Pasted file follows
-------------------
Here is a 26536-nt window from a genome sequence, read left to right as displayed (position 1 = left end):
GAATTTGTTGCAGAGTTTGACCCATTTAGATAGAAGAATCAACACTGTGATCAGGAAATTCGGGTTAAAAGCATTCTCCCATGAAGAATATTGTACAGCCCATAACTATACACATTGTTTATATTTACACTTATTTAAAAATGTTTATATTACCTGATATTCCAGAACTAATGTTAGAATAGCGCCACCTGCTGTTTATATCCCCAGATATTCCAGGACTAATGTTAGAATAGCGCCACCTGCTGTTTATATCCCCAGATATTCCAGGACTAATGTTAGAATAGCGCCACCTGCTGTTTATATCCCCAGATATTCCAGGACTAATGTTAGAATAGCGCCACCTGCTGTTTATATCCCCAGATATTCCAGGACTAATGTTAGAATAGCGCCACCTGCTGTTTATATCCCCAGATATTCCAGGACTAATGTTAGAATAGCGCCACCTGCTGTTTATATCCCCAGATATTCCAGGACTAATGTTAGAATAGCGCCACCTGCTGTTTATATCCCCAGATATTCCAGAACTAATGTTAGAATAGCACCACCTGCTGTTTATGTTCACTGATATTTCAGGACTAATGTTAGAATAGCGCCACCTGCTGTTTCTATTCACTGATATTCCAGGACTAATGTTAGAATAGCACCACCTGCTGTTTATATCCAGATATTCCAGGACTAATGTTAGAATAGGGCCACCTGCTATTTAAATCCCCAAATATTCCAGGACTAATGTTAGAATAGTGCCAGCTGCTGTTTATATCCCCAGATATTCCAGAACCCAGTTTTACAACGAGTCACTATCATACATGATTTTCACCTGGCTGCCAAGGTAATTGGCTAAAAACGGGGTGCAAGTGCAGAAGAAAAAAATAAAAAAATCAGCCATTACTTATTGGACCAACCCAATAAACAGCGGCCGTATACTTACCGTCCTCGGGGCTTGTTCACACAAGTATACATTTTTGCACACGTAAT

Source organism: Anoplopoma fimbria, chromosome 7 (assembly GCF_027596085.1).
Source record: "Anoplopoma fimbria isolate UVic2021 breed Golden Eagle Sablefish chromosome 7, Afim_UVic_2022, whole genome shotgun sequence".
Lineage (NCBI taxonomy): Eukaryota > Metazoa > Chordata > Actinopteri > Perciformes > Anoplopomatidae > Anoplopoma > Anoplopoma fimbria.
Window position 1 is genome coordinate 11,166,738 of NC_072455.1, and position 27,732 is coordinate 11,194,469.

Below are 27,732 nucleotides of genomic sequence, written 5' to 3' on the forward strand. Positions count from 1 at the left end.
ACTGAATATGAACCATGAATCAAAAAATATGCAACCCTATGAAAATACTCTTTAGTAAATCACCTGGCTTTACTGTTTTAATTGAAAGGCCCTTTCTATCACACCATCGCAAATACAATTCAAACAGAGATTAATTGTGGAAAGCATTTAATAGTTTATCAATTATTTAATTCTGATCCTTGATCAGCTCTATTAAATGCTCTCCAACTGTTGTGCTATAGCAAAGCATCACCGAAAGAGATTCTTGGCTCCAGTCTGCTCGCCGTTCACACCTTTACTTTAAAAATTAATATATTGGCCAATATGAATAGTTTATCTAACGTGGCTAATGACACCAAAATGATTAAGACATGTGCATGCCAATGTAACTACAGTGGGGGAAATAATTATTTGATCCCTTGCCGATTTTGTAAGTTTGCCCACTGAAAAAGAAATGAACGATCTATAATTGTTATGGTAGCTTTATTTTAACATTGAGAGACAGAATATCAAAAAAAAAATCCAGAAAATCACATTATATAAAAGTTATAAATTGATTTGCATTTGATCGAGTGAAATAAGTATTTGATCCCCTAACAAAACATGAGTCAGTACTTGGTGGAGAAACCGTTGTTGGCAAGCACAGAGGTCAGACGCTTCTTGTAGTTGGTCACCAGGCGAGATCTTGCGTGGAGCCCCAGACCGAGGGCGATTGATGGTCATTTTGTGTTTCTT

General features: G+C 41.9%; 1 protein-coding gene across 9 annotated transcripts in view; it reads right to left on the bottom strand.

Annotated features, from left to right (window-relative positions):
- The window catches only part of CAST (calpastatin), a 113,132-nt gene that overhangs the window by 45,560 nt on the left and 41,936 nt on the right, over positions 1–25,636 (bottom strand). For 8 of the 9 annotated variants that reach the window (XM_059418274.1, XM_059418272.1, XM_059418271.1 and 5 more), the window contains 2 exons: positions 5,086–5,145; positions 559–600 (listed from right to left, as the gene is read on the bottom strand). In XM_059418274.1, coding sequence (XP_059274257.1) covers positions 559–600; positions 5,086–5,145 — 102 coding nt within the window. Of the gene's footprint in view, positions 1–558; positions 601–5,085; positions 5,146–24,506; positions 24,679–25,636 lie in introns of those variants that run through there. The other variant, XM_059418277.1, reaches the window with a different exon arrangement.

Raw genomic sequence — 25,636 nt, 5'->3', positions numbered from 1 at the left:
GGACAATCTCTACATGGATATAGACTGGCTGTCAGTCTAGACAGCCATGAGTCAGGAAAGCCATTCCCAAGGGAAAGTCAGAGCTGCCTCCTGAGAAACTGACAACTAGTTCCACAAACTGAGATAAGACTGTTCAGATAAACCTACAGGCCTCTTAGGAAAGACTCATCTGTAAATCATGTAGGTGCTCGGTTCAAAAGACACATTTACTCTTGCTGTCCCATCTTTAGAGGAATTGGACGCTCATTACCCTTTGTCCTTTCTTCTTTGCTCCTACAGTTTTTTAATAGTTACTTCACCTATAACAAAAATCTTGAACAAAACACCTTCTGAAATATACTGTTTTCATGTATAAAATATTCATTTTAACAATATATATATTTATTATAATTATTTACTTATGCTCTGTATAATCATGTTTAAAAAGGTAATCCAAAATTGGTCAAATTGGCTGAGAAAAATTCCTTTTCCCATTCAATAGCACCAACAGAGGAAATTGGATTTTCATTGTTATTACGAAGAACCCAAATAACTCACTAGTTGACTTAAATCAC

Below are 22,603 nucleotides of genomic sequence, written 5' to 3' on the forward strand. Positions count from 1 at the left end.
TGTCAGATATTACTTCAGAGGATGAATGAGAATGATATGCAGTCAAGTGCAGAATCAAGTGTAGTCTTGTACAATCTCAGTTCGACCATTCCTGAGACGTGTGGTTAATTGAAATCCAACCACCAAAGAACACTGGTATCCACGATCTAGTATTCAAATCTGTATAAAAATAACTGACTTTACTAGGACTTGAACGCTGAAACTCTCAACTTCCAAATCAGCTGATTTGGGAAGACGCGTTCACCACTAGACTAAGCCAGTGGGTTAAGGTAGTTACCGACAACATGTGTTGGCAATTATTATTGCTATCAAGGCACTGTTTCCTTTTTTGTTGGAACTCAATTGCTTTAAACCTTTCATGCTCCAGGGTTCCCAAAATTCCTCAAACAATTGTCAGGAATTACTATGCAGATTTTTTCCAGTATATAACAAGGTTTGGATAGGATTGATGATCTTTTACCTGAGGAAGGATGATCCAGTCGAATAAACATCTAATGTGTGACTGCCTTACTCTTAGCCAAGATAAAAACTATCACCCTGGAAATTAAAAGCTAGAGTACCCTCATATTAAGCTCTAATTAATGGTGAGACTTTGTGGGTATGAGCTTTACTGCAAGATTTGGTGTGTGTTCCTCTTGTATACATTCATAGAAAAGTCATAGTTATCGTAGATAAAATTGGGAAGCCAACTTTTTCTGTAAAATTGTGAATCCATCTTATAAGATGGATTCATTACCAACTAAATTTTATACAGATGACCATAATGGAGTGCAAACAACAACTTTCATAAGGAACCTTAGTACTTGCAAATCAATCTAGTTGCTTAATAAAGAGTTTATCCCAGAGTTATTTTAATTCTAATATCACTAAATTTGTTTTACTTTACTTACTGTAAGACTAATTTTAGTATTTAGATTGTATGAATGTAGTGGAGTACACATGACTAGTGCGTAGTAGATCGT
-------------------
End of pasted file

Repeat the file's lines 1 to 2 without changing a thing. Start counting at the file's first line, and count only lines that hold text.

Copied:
Here is a 26536-nt window from a genome sequence, read left to right as displayed (position 1 = left end):
GAATTTGTTGCAGAGTTTGACCCATTTAGATAGAAGAATCAACACTGTGATCAGGAAATTCGGGTTAAAAGCATTCTCCCATGAAGAATATTGTACAGCCCATAACTATACACATTGTTTATATTTACACTTATTTAAAAATGTTTATATTACCTGATATTCCAGAACTAATGTTAGAATAGCGCCACCTGCTGTTTATATCCCCAGATATTCCAGGACTAATGTTAGAATAGCGCCACCTGCTGTTTATATCCCCAGATATTCCAGGACTAATGTTAGAATAGCGCCACCTGCTGTTTATATCCCCAGATATTCCAGGACTAATGTTAGAATAGCGCCACCTGCTGTTTATATCCCCAGATATTCCAGGACTAATGTTAGAATAGCGCCACCTGCTGTTTATATCCCCAGATATTCCAGGACTAATGTTAGAATAGCGCCACCTGCTGTTTATATCCCCAGATATTCCAGGACTAATGTTAGAATAGCGCCACCTGCTGTTTATATCCCCAGATATTCCAGAACTAATGTTAGAATAGCACCACCTGCTGTTTATGTTCACTGATATTTCAGGACTAATGTTAGAATAGCGCCACCTGCTGTTTCTATTCACTGATATTCCAGGACTAATGTTAGAATAGCACCACCTGCTGTTTATATCCAGATATTCCAGGACTAATGTTAGAATAGGGCCACCTGCTATTTAAATCCCCAAATATTCCAGGACTAATGTTAGAATAGTGCCAGCTGCTGTTTATATCCCCAGATATTCCAGAACCCAGTTTTACAACGAGTCACTATCATACATGATTTTCACCTGGCTGCCAAGGTAATTGGCTAAAAACGGGGTGCAAGTGCAGAAGAAAAAAATAAAAAAATCAGCCATTACTTATTGGACCAACCCAATAAACAGCGGCCGTATACTTACCGTCCTCGGGGCTTGTTCACACAAGTATACATTTTTGCACACGTAAT